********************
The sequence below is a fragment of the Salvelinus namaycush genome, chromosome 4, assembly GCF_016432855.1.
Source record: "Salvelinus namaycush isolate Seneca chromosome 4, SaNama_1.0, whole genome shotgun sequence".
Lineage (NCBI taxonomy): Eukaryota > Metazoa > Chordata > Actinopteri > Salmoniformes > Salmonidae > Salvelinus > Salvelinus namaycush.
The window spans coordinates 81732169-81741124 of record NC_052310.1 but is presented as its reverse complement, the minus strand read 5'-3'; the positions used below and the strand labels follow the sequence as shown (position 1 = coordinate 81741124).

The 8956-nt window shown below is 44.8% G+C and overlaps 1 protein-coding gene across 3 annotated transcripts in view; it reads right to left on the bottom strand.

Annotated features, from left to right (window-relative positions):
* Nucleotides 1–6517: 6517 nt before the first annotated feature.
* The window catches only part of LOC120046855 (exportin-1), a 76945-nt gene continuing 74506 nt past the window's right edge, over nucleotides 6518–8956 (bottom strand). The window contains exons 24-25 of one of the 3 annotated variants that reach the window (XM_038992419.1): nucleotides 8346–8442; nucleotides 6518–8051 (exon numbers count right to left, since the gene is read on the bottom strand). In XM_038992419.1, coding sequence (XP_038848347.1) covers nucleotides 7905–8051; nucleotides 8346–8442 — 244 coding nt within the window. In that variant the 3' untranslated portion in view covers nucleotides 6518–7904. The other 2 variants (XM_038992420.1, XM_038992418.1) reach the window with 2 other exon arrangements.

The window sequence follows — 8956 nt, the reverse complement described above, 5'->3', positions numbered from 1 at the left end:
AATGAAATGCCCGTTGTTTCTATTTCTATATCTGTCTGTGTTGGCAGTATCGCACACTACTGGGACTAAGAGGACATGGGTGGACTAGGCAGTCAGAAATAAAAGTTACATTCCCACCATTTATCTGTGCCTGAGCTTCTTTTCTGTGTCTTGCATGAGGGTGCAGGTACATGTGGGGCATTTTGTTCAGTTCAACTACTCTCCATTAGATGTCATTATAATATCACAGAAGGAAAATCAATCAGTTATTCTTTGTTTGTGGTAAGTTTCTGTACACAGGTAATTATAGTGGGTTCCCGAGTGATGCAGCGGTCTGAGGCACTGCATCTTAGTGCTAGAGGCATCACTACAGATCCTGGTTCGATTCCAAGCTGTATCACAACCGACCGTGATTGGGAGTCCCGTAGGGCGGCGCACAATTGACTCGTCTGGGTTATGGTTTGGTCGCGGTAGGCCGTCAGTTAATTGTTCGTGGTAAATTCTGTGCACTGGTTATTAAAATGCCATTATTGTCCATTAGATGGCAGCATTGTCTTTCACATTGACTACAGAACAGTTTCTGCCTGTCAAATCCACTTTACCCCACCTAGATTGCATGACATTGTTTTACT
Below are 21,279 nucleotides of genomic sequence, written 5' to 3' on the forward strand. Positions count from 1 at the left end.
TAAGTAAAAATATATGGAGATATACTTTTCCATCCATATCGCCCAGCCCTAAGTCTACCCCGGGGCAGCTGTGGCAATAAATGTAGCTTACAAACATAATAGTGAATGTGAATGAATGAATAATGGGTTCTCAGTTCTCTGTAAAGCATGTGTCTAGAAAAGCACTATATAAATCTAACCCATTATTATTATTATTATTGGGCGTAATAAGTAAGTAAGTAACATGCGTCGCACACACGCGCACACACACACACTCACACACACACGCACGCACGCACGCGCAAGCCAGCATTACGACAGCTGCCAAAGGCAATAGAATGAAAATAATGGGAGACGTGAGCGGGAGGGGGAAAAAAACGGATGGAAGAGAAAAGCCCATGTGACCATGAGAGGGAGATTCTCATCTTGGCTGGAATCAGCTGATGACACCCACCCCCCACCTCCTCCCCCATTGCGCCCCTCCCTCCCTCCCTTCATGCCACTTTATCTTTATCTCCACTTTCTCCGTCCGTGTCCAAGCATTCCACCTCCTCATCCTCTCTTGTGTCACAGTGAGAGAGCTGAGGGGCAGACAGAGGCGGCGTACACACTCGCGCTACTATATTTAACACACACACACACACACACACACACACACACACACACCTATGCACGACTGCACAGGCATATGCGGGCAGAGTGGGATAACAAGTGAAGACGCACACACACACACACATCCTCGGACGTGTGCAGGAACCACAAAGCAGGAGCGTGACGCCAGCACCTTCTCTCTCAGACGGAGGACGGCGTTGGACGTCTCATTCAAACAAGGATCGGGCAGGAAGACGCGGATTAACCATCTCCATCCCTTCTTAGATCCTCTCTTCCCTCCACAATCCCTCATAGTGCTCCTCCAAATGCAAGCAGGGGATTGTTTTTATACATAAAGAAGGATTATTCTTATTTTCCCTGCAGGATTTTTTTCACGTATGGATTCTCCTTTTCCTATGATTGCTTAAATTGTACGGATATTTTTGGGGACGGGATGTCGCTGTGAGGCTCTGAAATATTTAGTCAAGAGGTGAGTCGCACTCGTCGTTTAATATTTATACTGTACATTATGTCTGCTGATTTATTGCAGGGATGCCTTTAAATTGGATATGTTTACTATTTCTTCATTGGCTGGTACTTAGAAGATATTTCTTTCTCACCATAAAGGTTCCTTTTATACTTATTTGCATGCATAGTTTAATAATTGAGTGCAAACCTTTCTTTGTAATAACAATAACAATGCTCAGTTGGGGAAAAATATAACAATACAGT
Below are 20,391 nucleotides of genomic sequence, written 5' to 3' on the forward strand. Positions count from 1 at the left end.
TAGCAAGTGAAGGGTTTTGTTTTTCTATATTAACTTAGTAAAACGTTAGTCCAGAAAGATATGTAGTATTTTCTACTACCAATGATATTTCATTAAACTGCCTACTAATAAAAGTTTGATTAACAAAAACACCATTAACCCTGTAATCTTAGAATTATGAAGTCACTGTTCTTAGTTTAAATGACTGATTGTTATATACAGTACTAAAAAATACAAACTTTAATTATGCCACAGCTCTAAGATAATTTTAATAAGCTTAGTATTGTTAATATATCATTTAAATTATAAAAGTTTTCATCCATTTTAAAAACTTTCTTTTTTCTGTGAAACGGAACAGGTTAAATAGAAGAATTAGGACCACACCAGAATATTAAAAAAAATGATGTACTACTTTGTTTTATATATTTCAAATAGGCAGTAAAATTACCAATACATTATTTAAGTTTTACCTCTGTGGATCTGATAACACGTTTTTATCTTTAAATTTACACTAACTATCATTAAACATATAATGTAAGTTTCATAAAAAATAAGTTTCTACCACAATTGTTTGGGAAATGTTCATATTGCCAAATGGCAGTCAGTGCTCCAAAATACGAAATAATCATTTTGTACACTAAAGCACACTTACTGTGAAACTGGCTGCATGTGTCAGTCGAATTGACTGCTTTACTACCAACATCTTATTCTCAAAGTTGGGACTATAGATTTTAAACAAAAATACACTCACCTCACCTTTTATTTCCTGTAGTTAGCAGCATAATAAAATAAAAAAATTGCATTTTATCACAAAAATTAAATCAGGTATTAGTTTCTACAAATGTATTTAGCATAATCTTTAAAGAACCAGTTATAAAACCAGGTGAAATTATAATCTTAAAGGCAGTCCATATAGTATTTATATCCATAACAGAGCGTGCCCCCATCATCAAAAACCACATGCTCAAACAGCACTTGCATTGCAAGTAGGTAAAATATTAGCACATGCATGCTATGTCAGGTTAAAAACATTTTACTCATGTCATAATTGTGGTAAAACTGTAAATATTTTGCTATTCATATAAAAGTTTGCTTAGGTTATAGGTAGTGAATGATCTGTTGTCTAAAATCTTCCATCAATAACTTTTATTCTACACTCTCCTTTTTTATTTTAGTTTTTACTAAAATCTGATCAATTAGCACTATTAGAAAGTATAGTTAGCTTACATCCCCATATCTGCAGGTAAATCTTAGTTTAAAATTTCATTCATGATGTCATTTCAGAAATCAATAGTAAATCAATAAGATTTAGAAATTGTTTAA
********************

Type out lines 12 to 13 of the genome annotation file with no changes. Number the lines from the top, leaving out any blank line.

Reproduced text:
TAAGTAAAAATATATGGAGATATACTTTTCCATCCATATCGCCCAGCCCTAAGTCTACCCCGGGGCAGCTGTGGCAATAAATGTAGCTTACAAACATAATAGTGAATGTGAATGAATGAATAATGGGTTCTCAGTTCTCTGTAAAGCATGTGTCTAGAAAAGCACTATATAAATCTAACCCATTATTATTATTATTATTGGGCGTAATAAGTAAGTAAGTAACATGCGTCGCACACACGCGCACACACACACACTCACACACACACGCACGCACGCACGCGCAAGCCAGCATTACGACAGCTGCCAAAGGCAATAGAATGAAAATAATGGGAGACGTGAGCGGGAGGGGGAAAAAAACGGATGGAAGAGAAAAGCCCATGTGACCATGAGAGGGAGATTCTCATCTTGGCTGGAATCAGCTGATGACACCCACCCCCCACCTCCTCCCCCATTGCGCCCCTCCCTCCCTCCCTTCATGCCACTTTATCTTTATCTCCACTTTCTCCGTCCGTGTCCAAGCATTCCACCTCCTCATCCTCTCTTGTGTCACAGTGAGAGAGCTGAGGGGCAGACAGAGGCGGCGTACACACTCGCGCTACTATATTTAACACACACACACACACACACACACACACACACACACACCTATGCACGACTGCACAGGCATATGCGGGCAGAGTGGGATAACAAGTGAAGACGCACACACACACACACATCCTCGGACGTGTGCAGGAACCACAAAGCAGGAGCGTGACGCCAGCACCTTCTCTCTCAGACGGAGGACGGCGTTGGACGTCTCATTCAAACAAGGATCGGGCAGGAAGACGCGGATTAACCATCTCCATCCCTTCTTAGATCCTCTCTTCCCTCCACAATCCCTCATAGTGCTCCTCCAAATGCAAGCAGGGGATTGTTTTTATACATAAAGAAGGATTATTCTTATTTTCCCTGCAGGATTTTTTTCACGTATGGATTCTCCTTTTCCTATGATTGCTTAAATTGTACGGATATTTTTGGGGACGGGATGTCGCTGTGAGGCTCTGAAATATTTAGTCAAGAGGTGAGTCGCACTCGTCGTTTAATATTTATACTGTACATTATGTCTGCTGATTTATTGCAGGGATGCCTTTAAATTGGATATGTTTACTATTTCTTCATTGGCTGGTACTTAGAAGATATTTCTTTCTCACCATAAAGGTTCCTTTTATACTTATTTGCATGCATAGTTTAATAATTGAGTGCAAACCTTTCTTTGTAATAACAATAACAATGCTCAGTTGGGGAAAAATATAACAATACAGT
Below are 20,391 nucleotides of genomic sequence, written 5' to 3' on the forward strand. Positions count from 1 at the left end.